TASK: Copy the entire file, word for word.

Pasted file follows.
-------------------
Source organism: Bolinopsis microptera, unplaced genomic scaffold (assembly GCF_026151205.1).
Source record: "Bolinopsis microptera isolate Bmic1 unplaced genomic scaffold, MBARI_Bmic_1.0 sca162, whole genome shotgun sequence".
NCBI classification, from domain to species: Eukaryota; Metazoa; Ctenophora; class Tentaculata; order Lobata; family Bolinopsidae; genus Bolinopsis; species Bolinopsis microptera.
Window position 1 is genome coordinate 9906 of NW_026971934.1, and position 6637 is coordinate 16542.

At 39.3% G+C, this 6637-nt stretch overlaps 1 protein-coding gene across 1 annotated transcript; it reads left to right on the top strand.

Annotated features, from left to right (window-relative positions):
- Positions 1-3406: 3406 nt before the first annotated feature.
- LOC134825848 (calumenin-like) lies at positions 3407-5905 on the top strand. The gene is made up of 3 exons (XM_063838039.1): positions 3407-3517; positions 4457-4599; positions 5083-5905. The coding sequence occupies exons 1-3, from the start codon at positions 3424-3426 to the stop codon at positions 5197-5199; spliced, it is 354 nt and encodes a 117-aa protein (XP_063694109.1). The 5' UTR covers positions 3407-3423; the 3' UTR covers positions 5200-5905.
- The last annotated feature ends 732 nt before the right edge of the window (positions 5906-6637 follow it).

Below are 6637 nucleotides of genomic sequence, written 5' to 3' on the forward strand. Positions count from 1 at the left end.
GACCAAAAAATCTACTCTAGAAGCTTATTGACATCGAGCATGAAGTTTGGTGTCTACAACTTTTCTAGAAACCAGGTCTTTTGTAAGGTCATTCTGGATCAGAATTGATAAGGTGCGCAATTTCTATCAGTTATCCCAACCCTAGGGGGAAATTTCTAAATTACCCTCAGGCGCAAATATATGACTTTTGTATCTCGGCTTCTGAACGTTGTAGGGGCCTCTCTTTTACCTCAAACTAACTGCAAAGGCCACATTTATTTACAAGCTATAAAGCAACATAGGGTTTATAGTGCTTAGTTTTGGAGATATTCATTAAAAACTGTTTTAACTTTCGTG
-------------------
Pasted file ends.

Source organism: Bolinopsis microptera, unplaced genomic scaffold (assembly GCF_026151205.1).
Source record: "Bolinopsis microptera isolate Bmic1 unplaced genomic scaffold, MBARI_Bmic_1.0 sca162, whole genome shotgun sequence".
NCBI classification, from domain to species: Eukaryota; Metazoa; Ctenophora; class Tentaculata; order Lobata; family Bolinopsidae; genus Bolinopsis; species Bolinopsis microptera.
Window position 1 is genome coordinate 9906 of NW_026971934.1, and position 6637 is coordinate 16542.

At 39.3% G+C, this 6637-nt stretch overlaps 1 protein-coding gene across 1 annotated transcript; it reads left to right on the top strand.

Annotated features, from left to right (window-relative positions):
- Positions 1-3406: 3406 nt before the first annotated feature.
- LOC134825848 (calumenin-like) lies at positions 3407-5905 on the top strand. The gene is made up of 3 exons (XM_063838039.1): positions 3407-3517; positions 4457-4599; positions 5083-5905. The coding sequence occupies exons 1-3, from the start codon at positions 3424-3426 to the stop codon at positions 5197-5199; spliced, it is 354 nt and encodes a 117-aa protein (XP_063694109.1). The 5' UTR covers positions 3407-3423; the 3' UTR covers positions 5200-5905.
- The last annotated feature ends 732 nt before the right edge of the window (positions 5906-6637 follow it).

Below are 6637 nucleotides of genomic sequence, written 5' to 3' on the forward strand. Positions count from 1 at the left end.
GACCAAAAAATCTACTCTAGAAGCTTATTGACATCGAGCATGAAGTTTGGTGTCTACAACTTTTCTAGAAACCAGGTCTTTTGTAAGGTCATTCTGGATCAGAATTGATAAGGTGCGCAATTTCTATCAGTTATCCCAACCCTAGGGGGAAATTTCTAAATTACCCTCAGGCGCAAATATATGACTTTTGTATCTCGGCTTCTGAACGTTGTAGGGGCCTCTCTTTTACCTCAAACTAACTGCAAAGGCCACATTTATTTACAAGCTATAAAGCAACATAGGGTTTATAGTGCTTAGTTTTGGAGATATTCATTAAAAACTGTTTTAACTTTCGTG